In the latest post from our H2 Marine Resources students, Eoina Rodgers explores the complex issue of cold water corals and island communities....
The conflicts between conservation and community have recently been highlighted with the proposed Special Area of Conservation at the East Mingulay site on the Outer Hebrides, west of Scotland. The areas East of the Isle of Mingulay in the Outer Hebrides play host to reefs composed of a cold-water coral, Lophelia pertusa. These reefs are the only known complexes of their kind in inshore UK waters and are therefore a candidate for an SAC.
The Marine Scotland Act has indicated a transition in the way in which Scotland’s seas are planned, licensed and managed. The act has empowered Marine Protected Areas and ensured that certain habitats and species are protected by scientifically selecting sites known as Special Areas of Conservation (SACs). This is a requirement of the European Habitats Directive and reefs are listed within this as a habitat which the designations of SAC is necessary. Scottish Natural Heritage (SNH) have led the consultation process on this SAC site. The proposed SAC at East Mingulay would safeguard nine reefs within an area of approximately 26km.
There are fears on Barra that the implementation of an SAC could cause irreversible damage to the fragile fishing industry and economy of the island. The locals are acutely aware of fishing bans in place in existing marine SAC sites around the UK and the concept of an SAC on their door step is an alarming one. Much of the community of Barra does not feel the SAC is necessary as the fishermen of the island claim to operate in a sustainable manner. It is felt that as the reefs are in good condition, it is evident the fishing industry is not having a negative effect upon the conservation of these habitats. In response to the plans the local action group, Southern Hebrides Against Marine Environmental Designations (SHAMED), have been vocal in their opposition to the plans and have suggested that there has been a flawed consultation and designation process.
When questioned, 64.7% of people on Barra did not feel that SNH were supportive of local fishing industries. People commented that there was ‘No local control’ and ‘(SNH) have in their minds already decided on the designation area with little or no consultation with local people who would suffer greatly due to this decision’. Confidence in SNH is at its lowest in Barra and people feel alienated. An SAC at this site will undoubtedly have an effect upon the fishing industry of Barra. The community of Barra feel that they have been overlooked in favour of the conservation of this coral. The low levels of support for SNH, and in particular, their consultation process, are very evident - achieving balance between community and conservation is more challenging than ever.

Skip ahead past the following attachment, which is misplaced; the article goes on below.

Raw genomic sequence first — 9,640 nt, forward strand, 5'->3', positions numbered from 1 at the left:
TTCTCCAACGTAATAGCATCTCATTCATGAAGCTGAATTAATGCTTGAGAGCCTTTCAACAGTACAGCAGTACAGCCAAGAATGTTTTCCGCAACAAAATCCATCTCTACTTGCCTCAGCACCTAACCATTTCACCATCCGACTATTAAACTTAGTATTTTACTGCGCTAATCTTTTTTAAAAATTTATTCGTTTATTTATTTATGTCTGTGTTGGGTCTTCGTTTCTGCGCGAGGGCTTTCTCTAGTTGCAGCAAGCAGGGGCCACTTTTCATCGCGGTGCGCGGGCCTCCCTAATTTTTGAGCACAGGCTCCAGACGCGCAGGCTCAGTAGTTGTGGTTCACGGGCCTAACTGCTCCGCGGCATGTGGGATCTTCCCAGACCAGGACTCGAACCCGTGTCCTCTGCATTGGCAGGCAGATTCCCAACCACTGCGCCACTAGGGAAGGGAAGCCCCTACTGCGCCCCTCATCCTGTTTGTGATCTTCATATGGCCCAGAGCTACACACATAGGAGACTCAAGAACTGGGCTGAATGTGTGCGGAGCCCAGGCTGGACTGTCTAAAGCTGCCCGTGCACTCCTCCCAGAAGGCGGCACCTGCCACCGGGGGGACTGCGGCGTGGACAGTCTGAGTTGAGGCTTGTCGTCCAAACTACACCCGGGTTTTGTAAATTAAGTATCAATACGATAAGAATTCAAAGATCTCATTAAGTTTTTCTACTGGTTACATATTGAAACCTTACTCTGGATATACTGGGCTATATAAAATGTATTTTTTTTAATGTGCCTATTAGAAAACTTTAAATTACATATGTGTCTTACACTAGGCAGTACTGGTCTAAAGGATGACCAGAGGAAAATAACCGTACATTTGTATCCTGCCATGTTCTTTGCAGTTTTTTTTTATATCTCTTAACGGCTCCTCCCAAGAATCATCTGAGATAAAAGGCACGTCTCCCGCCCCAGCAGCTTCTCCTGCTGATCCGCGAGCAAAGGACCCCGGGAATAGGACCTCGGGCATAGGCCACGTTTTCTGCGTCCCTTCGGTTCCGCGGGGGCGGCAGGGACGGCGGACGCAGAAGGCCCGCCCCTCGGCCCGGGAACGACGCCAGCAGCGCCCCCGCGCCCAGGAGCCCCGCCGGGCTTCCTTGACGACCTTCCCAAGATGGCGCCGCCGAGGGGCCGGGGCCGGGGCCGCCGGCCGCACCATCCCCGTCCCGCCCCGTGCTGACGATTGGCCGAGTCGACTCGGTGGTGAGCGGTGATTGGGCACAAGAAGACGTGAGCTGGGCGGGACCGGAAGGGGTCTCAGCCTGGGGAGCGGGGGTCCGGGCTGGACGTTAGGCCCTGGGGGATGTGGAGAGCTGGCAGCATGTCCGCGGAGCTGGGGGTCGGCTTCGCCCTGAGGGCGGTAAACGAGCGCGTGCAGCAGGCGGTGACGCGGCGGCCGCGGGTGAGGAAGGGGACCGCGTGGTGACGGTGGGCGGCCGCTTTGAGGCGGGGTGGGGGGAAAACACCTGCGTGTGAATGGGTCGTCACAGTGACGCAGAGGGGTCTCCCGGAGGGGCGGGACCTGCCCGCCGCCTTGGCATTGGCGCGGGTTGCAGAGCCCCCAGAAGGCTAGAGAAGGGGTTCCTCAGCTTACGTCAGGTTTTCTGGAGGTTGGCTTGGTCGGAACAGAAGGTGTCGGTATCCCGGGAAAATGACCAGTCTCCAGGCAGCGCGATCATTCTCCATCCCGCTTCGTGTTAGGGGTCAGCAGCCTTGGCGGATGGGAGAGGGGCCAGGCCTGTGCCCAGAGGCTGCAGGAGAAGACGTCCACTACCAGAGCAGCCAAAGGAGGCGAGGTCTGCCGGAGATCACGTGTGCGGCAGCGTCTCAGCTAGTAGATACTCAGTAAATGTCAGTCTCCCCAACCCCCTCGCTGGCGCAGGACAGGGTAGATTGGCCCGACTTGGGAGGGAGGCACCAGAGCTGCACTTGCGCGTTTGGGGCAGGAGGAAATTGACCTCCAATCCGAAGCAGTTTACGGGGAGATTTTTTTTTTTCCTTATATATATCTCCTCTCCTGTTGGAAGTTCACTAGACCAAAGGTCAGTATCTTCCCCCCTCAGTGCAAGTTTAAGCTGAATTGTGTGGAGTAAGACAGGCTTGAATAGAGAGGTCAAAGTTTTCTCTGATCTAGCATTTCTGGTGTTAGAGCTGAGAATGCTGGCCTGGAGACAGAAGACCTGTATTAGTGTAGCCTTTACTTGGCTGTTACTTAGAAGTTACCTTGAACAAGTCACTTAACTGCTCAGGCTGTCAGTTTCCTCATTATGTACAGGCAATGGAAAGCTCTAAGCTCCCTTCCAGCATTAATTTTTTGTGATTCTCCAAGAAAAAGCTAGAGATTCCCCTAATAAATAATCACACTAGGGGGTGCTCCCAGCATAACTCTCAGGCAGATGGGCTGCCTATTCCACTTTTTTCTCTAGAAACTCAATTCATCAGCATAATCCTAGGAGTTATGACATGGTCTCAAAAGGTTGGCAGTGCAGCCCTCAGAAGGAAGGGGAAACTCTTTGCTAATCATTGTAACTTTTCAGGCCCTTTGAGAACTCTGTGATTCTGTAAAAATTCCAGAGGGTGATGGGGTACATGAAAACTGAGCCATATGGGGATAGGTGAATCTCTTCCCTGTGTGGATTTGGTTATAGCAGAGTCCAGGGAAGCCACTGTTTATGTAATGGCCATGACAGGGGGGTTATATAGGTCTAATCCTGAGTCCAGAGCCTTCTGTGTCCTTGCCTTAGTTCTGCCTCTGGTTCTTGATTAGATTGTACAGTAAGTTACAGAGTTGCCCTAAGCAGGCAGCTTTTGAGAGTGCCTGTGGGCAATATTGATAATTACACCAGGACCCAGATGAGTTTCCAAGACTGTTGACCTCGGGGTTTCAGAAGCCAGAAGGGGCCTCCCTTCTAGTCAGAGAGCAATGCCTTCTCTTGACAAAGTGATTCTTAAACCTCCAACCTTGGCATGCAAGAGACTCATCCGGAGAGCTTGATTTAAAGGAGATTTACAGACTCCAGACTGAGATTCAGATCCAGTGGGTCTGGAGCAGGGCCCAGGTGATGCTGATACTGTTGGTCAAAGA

'The SAC at the East Mingulay site may not prove to be wholly disadvantageous to the economy of Barra. For instance, with sizeable investment, tourism could develop. This could then potentially provide a surge in the numbers of people visiting Barra, using local services. The disputes between the community and promoters of the SAC could be alleviated by the formation of an equal and proportional committee comprising of local members and officers, scientists etc. This would provide a medium for communication between the groups and would allow for more local control. This would benefit the fishermen, who claim to have conservation in mind, as they would have a channel to voice their concerns. For example, they could monitor the types of fishing occurring at these sites and could make suggestions as to which would not be a conservational issue and which could be a problem . Scientists and could provide guidance and appropriate information for decision making. Finding mechanisms that conserve the habitat, deliver economic opportunities, and ensure local control should be at the heart of the solution.